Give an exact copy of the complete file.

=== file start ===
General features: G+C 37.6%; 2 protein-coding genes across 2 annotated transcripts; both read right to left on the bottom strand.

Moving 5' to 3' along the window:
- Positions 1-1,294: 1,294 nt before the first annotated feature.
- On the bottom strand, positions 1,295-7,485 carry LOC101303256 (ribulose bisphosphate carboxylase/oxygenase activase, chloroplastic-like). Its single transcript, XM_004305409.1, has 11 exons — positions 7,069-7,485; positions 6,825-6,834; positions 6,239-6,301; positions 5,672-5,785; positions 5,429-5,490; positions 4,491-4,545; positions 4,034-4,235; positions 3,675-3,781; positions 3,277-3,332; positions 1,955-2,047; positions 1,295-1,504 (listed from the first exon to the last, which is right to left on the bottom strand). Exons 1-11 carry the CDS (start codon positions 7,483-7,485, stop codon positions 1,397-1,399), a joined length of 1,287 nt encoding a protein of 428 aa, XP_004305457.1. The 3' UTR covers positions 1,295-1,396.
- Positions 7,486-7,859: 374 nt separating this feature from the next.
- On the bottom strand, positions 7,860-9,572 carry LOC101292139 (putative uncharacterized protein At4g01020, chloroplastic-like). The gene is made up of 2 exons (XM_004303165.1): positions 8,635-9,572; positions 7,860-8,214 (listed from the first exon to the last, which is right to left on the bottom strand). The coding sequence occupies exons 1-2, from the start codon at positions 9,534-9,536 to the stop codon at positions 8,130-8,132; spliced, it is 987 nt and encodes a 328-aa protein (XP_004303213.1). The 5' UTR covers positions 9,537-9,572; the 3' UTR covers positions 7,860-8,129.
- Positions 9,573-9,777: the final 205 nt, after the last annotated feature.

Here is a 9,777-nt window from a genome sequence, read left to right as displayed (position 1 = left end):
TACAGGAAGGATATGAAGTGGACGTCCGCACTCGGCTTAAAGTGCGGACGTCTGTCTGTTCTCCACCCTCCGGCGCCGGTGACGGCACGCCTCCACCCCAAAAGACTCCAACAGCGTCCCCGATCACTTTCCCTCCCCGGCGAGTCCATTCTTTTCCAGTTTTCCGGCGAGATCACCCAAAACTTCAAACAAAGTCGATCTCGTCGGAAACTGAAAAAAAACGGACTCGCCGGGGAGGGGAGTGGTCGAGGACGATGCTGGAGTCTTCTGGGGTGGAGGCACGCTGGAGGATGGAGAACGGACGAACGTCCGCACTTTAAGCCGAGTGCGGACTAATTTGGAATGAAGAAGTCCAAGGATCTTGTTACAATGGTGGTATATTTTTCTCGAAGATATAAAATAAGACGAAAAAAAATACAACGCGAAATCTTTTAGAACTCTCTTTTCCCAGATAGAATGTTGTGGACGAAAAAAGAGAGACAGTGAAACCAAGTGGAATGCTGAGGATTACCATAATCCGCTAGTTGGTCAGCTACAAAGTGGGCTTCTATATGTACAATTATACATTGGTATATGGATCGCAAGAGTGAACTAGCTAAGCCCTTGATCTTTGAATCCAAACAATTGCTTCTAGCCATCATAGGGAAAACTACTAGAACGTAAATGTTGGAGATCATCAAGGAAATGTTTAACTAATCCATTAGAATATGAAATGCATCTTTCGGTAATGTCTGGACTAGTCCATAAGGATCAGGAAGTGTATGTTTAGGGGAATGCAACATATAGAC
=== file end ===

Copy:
General features: G+C 37.6%; 2 protein-coding genes across 2 annotated transcripts; both read right to left on the bottom strand.

Moving 5' to 3' along the window:
- Positions 1-1,294: 1,294 nt before the first annotated feature.
- On the bottom strand, positions 1,295-7,485 carry LOC101303256 (ribulose bisphosphate carboxylase/oxygenase activase, chloroplastic-like). Its single transcript, XM_004305409.1, has 11 exons — positions 7,069-7,485; positions 6,825-6,834; positions 6,239-6,301; positions 5,672-5,785; positions 5,429-5,490; positions 4,491-4,545; positions 4,034-4,235; positions 3,675-3,781; positions 3,277-3,332; positions 1,955-2,047; positions 1,295-1,504 (listed from the first exon to the last, which is right to left on the bottom strand). Exons 1-11 carry the CDS (start codon positions 7,483-7,485, stop codon positions 1,397-1,399), a joined length of 1,287 nt encoding a protein of 428 aa, XP_004305457.1. The 3' UTR covers positions 1,295-1,396.
- Positions 7,486-7,859: 374 nt separating this feature from the next.
- On the bottom strand, positions 7,860-9,572 carry LOC101292139 (putative uncharacterized protein At4g01020, chloroplastic-like). The gene is made up of 2 exons (XM_004303165.1): positions 8,635-9,572; positions 7,860-8,214 (listed from the first exon to the last, which is right to left on the bottom strand). The coding sequence occupies exons 1-2, from the start codon at positions 9,534-9,536 to the stop codon at positions 8,130-8,132; spliced, it is 987 nt and encodes a 328-aa protein (XP_004303213.1). The 5' UTR covers positions 9,537-9,572; the 3' UTR covers positions 7,860-8,129.
- Positions 9,573-9,777: the final 205 nt, after the last annotated feature.

Here is a 9,777-nt window from a genome sequence, read left to right as displayed (position 1 = left end):
TACAGGAAGGATATGAAGTGGACGTCCGCACTCGGCTTAAAGTGCGGACGTCTGTCTGTTCTCCACCCTCCGGCGCCGGTGACGGCACGCCTCCACCCCAAAAGACTCCAACAGCGTCCCCGATCACTTTCCCTCCCCGGCGAGTCCATTCTTTTCCAGTTTTCCGGCGAGATCACCCAAAACTTCAAACAAAGTCGATCTCGTCGGAAACTGAAAAAAAACGGACTCGCCGGGGAGGGGAGTGGTCGAGGACGATGCTGGAGTCTTCTGGGGTGGAGGCACGCTGGAGGATGGAGAACGGACGAACGTCCGCACTTTAAGCCGAGTGCGGACTAATTTGGAATGAAGAAGTCCAAGGATCTTGTTACAATGGTGGTATATTTTTCTCGAAGATATAAAATAAGACGAAAAAAAATACAACGCGAAATCTTTTAGAACTCTCTTTTCCCAGATAGAATGTTGTGGACGAAAAAAGAGAGACAGTGAAACCAAGTGGAATGCTGAGGATTACCATAATCCGCTAGTTGGTCAGCTACAAAGTGGGCTTCTATATGTACAATTATACATTGGTATATGGATCGCAAGAGTGAACTAGCTAAGCCCTTGATCTTTGAATCCAAACAATTGCTTCTAGCCATCATAGGGAAAACTACTAGAACGTAAATGTTGGAGATCATCAAGGAAATGTTTAACTAATCCATTAGAATATGAAATGCATCTTTCGGTAATGTCTGGACTAGTCCATAAGGATCAGGAAGTGTATGTTTAGGGGAATGCAACATATAGAC